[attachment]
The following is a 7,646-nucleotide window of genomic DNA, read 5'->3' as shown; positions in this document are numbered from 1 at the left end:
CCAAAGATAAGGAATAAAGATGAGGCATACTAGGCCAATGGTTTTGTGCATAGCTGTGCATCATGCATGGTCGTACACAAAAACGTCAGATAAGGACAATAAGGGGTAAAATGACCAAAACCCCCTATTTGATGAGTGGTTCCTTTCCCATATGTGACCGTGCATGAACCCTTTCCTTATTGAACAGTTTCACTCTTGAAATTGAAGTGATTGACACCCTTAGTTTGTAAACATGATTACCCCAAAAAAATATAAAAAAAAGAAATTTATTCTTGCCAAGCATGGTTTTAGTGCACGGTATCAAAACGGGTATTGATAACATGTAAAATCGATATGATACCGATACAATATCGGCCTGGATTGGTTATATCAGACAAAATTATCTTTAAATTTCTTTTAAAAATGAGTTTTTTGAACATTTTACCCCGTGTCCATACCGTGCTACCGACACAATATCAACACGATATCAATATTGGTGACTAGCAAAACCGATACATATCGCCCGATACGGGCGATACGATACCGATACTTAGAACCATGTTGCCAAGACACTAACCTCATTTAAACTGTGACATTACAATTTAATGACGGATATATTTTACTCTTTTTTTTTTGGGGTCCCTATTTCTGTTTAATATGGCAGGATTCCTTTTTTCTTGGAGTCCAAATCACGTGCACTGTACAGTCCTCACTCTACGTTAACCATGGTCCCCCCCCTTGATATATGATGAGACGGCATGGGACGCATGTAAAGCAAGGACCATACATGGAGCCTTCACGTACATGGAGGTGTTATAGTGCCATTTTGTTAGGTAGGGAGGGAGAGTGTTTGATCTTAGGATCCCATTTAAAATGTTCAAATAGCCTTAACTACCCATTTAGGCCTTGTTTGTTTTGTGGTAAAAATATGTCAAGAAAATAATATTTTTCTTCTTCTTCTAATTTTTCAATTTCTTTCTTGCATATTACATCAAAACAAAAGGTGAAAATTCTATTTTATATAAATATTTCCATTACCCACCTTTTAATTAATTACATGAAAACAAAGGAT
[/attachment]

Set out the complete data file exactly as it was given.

The following is a 7,646-nucleotide window of genomic DNA, read 5'->3' as shown; positions in this document are numbered from 1 at the left end:
CCAAAGATAAGGAATAAAGATGAGGCATACTAGGCCAATGGTTTTGTGCATAGCTGTGCATCATGCATGGTCGTACACAAAAACGTCAGATAAGGACAATAAGGGGTAAAATGACCAAAACCCCCTATTTGATGAGTGGTTCCTTTCCCATATGTGACCGTGCATGAACCCTTTCCTTATTGAACAGTTTCACTCTTGAAATTGAAGTGATTGACACCCTTAGTTTGTAAACATGATTACCCCAAAAAAATATAAAAAAAAGAAATTTATTCTTGCCAAGCATGGTTTTAGTGCACGGTATCAAAACGGGTATTGATAACATGTAAAATCGATATGATACCGATACAATATCGGCCTGGATTGGTTATATCAGACAAAATTATCTTTAAATTTCTTTTAAAAATGAGTTTTTTGAACATTTTACCCCGTGTCCATACCGTGCTACCGACACAATATCAACACGATATCAATATTGGTGACTAGCAAAACCGATACATATCGCCCGATACGGGCGATACGATACCGATACTTAGAACCATGTTGCCAAGACACTAACCTCATTTAAACTGTGACATTACAATTTAATGACGGATATATTTTACTCTTTTTTTTTTGGGGTCCCTATTTCTGTTTAATATGGCAGGATTCCTTTTTTCTTGGAGTCCAAATCACGTGCACTGTACAGTCCTCACTCTACGTTAACCATGGTCCCCCCCCTTGATATATGATGAGACGGCATGGGACGCATGTAAAGCAAGGACCATACATGGAGCCTTCACGTACATGGAGGTGTTATAGTGCCATTTTGTTAGGTAGGGAGGGAGAGTGTTTGATCTTAGGATCCCATTTAAAATGTTCAAATAGCCTTAACTACCCATTTAGGCCTTGTTTGTTTTGTGGTAAAAATATGTCAAGAAAATAATATTTTTCTTCTTCTTCTAATTTTTCAATTTCTTTCTTGCATATTACATCAAAACAAAAGGTGAAAATTCTATTTTATATAAATATTTCCATTACCCACCTTTTAATTAATTACATGAAAACAAAGGAT